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ERIC Number: ED550718
Record Type: Non-Journal
Publication Date: 2011
Pages: 261
Abstractor: As Provided
Reference Count: N/A
ISBN: 978-1-2679-5167-0
A Study of the Literacy Practices of Three African American Male First Year College Students
Shahid, Rosalyn Denise Collins
ProQuest LLC, Ph.D. Dissertation, Oakland University
This study explored the learning perceptions and literacy practices of three successful African American male first year college students in order to expand what is known about how African American males attain and sustain academic success over time. Each of the three participants were interviewed, participated in blogging, and corresponded through email with the researcher to discover the literacy practices they naturally employed, their overall perceptions of learning, and how their learning perceptions influenced their literacy practices. The data collected was analyzed through two complementary qualitative inquiries: multiple case study and portraiture. With respect to the participants' academic successes, both inquiries sought to expose what worked well and why it worked. Two questions guided this study. The first sought to explore learning perceptions that influence literacy practices. The findings suggested that how the participants defined themselves in social and cultural terms influenced their academic identities. In addition, the participants' engagement in the learning process increased when they were able to make connections either socially, culturally, emotionally or academically. The data also revealed that secondary and post secondary teachers could do more to support literacy development of students beyond high school. One parallel across all cases was the belief that explicit instruction in reading to learn strategies was a benefit to high school and college students alike. The second research question endeavored to find out how strategies were used to support learning. It was deduced that two column note-taking, outlining, and skimming strategies benefitted the participants in the area of self-study, particularly when coupled with other reading to learn strategies. It was also concluded that reading to learn strategies aided the participants in extracting information from printed texts and monitoring their comprehension. Furthermore, comprehension and retention of information improved with consistent strategy use. This study sought to explore successful models of learning. This study revealed that these three African American males were able to sustain success over time when they consistently used strategies on their own that supported their learning. Thus the participants' strategy use and their reflective stances enabled them to facilitate their own learning. [The dissertation citations contained here are published with the permission of ProQuest LLC. Further reproduction is prohibited without permission. Copies of dissertations may be obtained by Telephone (800) 1-800-521-0600. Web page:]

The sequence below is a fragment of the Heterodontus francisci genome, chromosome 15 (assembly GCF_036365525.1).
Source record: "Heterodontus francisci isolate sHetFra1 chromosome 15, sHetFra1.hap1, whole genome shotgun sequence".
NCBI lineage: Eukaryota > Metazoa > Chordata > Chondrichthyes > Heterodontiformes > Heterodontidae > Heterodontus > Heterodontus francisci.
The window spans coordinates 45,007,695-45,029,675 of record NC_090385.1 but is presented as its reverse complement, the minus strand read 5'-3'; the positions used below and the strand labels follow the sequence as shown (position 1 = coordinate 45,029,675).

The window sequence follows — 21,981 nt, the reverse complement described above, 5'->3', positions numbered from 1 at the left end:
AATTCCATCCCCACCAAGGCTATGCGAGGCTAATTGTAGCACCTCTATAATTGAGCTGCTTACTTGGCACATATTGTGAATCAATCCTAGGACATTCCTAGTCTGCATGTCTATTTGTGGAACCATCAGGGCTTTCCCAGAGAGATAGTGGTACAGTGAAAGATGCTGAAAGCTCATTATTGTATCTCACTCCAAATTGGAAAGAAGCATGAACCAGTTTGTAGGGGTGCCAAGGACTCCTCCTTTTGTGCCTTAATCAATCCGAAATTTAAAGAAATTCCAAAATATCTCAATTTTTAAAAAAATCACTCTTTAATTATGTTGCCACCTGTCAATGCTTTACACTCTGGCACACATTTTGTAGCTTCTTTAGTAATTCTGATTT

ProQuest LLC. 789 East Eisenhower Parkway, P.O. Box 1346, Ann Arbor, MI 48106. Tel: 800-521-0600; Web site:
Publication Type: Dissertations/Theses - Doctoral Dissertations
Education Level: Higher Education; Postsecondary Education; Secondary Education; High Schools
Audience: N/A
Language: English
Sponsor: N/A
Authoring Institution: N/A